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Vanatrú Italia has its own symbol, published in appendix of “La Stregoneria dei Vani, Anaelsas edizioni, 2015”, as an archaeological encoding of the author of the proto-runes displayed in the database.
The seal contains the esoteric symbology of the autochthonous and mystery cults of the scandinavian section.
Its identification with the cult of the Goddess (or Goddesses) of Old Europe and the masteries of GinUr (seed of the Jötunn), makes this seal a complete working of the initiatory and occult phase of the belly of the Miðgarð, in its relationship with the three roots of Yggdrasil.
This seal is proposed as an archetype of the faction that represents, due to the presence of the open dots, in the key of localization of sacred areas present in vast sites of Old Europe.
In this regard, we dissociate from considering the symbol depicted in the Anglo-Saxon Sceatta of 695-740 AD (figure 1), which proposes a stylized hedgehog, since the symbolism postpones the manifestation of the root of the Vanir people.
Instead, the use of full and open “dots” by the Anglo-Saxon people is interesting: these are elements that belong to the symbolism of the sacred areas recovered in the above mentioned database and in the cinerary urns (check this post) related to the range found in our Italy, precisely in Tuscany.
Sceatta, or sceat, is a numismatic term used to indicate small silver coins minted during the anglo-saxon period in the english and friesland area.
The term was associated with these coins in the seventeenth century, based on interpretations of the code of laws of Ethelbert of Kent and the codification of the Beowulf saga.
Later, these coins were probably used as pennies by the more recent Anglo-Saxon kings.
They are variegated coins, very different from each other, organized in dissimilar types, both according to a numerical classification of the British Museum, in the numismatic section of H. Grueber in 1890, and from the alphabetical phase of Stuart Rigold.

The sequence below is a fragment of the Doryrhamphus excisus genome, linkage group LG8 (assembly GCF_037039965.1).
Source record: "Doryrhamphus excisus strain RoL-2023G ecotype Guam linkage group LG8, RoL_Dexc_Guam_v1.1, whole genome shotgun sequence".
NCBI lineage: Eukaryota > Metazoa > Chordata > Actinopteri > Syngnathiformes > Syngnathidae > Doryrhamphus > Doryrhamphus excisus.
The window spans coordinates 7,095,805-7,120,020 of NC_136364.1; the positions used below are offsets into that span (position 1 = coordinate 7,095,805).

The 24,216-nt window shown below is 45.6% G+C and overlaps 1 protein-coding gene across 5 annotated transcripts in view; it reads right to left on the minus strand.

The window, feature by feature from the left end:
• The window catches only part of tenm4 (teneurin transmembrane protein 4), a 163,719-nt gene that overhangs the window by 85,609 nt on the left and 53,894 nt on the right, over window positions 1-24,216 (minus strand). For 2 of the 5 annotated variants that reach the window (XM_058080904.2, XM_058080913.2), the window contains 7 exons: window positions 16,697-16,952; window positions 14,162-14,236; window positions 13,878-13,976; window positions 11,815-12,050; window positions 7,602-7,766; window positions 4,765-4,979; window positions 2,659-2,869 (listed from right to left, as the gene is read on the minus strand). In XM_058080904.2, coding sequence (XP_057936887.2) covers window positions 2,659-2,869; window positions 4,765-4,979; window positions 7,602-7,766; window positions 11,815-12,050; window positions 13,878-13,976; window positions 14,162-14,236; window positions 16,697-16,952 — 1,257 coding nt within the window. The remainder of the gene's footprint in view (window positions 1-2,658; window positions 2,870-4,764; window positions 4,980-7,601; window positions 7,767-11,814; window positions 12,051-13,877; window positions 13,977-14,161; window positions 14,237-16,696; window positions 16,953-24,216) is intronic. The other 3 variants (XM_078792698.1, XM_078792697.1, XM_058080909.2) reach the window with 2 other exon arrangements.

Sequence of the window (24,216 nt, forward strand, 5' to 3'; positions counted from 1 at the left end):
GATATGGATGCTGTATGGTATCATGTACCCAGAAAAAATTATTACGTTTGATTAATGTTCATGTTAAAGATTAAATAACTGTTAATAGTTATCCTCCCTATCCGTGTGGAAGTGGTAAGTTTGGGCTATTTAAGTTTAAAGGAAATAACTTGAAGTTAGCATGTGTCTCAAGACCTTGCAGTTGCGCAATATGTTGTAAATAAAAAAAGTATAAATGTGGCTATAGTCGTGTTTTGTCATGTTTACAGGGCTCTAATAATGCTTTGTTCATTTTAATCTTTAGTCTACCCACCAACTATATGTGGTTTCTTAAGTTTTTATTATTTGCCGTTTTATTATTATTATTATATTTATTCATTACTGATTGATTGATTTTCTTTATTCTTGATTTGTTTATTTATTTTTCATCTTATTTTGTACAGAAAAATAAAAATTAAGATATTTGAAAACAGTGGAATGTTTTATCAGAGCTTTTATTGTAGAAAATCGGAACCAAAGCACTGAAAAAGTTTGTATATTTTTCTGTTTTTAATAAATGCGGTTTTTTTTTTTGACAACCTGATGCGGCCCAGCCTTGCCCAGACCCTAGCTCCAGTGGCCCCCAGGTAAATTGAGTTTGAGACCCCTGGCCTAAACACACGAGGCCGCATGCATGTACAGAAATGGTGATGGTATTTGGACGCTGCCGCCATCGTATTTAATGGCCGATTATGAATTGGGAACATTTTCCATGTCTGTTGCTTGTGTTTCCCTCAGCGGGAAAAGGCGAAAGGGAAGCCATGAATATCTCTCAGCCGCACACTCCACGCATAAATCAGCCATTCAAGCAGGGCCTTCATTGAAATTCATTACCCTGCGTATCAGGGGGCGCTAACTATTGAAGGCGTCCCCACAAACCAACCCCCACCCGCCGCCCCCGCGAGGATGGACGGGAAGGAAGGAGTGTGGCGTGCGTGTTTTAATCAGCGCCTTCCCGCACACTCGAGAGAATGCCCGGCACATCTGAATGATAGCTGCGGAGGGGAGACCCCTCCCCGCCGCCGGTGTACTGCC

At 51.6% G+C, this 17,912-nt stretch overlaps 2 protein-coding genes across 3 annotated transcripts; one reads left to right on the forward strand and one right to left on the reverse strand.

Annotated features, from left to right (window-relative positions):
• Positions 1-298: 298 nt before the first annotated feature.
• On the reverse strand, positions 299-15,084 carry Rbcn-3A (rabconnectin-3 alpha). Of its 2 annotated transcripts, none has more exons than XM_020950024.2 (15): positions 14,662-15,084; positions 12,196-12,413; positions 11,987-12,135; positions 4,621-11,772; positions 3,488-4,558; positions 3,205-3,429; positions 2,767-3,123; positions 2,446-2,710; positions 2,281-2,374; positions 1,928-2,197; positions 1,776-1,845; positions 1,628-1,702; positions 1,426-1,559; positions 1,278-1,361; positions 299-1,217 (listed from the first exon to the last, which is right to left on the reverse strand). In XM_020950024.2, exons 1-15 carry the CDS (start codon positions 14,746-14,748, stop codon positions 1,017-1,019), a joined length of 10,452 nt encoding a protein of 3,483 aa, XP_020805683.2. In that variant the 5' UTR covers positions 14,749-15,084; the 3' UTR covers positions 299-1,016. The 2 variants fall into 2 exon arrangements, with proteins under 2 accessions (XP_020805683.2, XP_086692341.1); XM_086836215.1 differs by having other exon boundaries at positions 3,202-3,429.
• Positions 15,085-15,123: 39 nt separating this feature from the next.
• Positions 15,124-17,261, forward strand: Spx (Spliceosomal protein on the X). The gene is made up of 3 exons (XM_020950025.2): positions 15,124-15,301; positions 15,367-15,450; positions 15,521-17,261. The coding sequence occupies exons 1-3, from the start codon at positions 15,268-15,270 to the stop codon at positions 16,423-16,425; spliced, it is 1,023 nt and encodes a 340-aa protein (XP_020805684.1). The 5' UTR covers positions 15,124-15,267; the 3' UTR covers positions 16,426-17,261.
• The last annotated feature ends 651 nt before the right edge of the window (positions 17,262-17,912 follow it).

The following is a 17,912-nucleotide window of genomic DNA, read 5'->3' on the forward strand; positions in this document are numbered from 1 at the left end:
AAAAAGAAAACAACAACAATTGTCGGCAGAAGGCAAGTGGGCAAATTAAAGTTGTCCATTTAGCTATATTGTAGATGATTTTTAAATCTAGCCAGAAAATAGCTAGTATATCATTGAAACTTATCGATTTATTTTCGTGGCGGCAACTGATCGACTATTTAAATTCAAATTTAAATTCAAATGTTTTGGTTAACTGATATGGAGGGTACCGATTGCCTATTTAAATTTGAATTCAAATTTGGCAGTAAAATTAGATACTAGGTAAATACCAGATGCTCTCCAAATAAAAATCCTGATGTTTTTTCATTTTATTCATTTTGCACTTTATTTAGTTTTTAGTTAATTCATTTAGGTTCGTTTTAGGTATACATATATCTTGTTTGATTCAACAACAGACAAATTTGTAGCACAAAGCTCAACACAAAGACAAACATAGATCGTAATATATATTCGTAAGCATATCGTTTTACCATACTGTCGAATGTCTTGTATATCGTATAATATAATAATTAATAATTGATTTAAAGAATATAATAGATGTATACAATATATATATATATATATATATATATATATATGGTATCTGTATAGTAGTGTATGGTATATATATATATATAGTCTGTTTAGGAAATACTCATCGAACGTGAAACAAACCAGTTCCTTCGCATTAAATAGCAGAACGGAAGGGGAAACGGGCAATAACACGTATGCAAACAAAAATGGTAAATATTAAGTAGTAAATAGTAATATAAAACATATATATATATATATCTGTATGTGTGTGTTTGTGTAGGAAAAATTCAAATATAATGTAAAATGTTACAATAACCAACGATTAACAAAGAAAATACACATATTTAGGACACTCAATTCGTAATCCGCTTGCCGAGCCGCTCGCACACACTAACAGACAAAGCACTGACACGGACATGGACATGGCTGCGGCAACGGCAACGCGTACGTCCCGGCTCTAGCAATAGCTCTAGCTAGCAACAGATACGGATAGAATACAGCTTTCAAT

Coin with face – Monita Scorum – Sceatta (figure 2)
Right: diadem and draped profile, right bust with MONITA SCORVM + legend inside the raised border.
Reverso: hedgehog figure (degraded bust) inside the raised border.
S. 824 (834A); N. -; see Metcalf, Thryms and Sceattas, volume 3, p. 435-436 for the discussion of the type and figures; see Metcalf and Den Velde, The monetary economy of the Netherlands, c. 690-760 and trade with England: a study of the “Porcupine” Sceatts of the E series, JMP 96, p. 220.
From Marian Archibald: the reverse legend is an abbreviation for MONITA S (an) C (t) ORVM and that this type has affinity with the Q and T series; the bust has similarities to those seen on late Roman types with most of the research points recorded by eastern England.
Anglo-Saxon Coin – Sceatta with Porcupine figure (figure 3)
Right: Porcupine head facing right.
Reverse: angular symbol that is repeated in the various series of this phase.
Vanatrú Italia proposes the Sigil of the Vanir (figure 4)
in the necromantic practices, for the strong relationship with the ground containing a part of the Seed proper to the Jötunn.
It is very well associated with the working with bones (always in relation to the seals displayed in “Kindirúnar. Il Grimorio Necromantico, Anaelsas edizioni, 2016”)
Working with bones is fundamental for a Northern Witch, especially for a witchcraft section of this magnitude.
The scandinavian tradition of our Vanatrú current, offers us a large part of training on bone working for defense purposes.
We live in a secular mock country (Italy) that opts to follow the pro-abrahamic/papal line. Therefore, we are bound only to the use of animal recovery in wooded areas, even if our icelandic folk delights us with further extensions.
For the Anglo-Saxon Sceatta:
For more information:
Laugrith Heid, La Stregoneria dei Vani, Anaelsas edizioni.
Laugrith Heid, Kindirúnar, Le Rune della Stirpe, Il Grimorio Necromantico, Anaelsas edizioni.
Laugrith Heid, Rún, i tre aspetti di una Runa, Anaelsas edizioni.
Laugrith Heid, Helvíti Svarturgaldur, Manuale pratico di Opera Necromantica Nord Europea, Anaelsas edizioni.
Laugrith Heid, Tröld*R: il Fjölkynngisbók. Magia, Stregoneria e Folk Nord Europeo, Anaelsas edizioni.
*Shares without reference to the source are subject to complaint, since the elements of copyright established by italian law are infringed*
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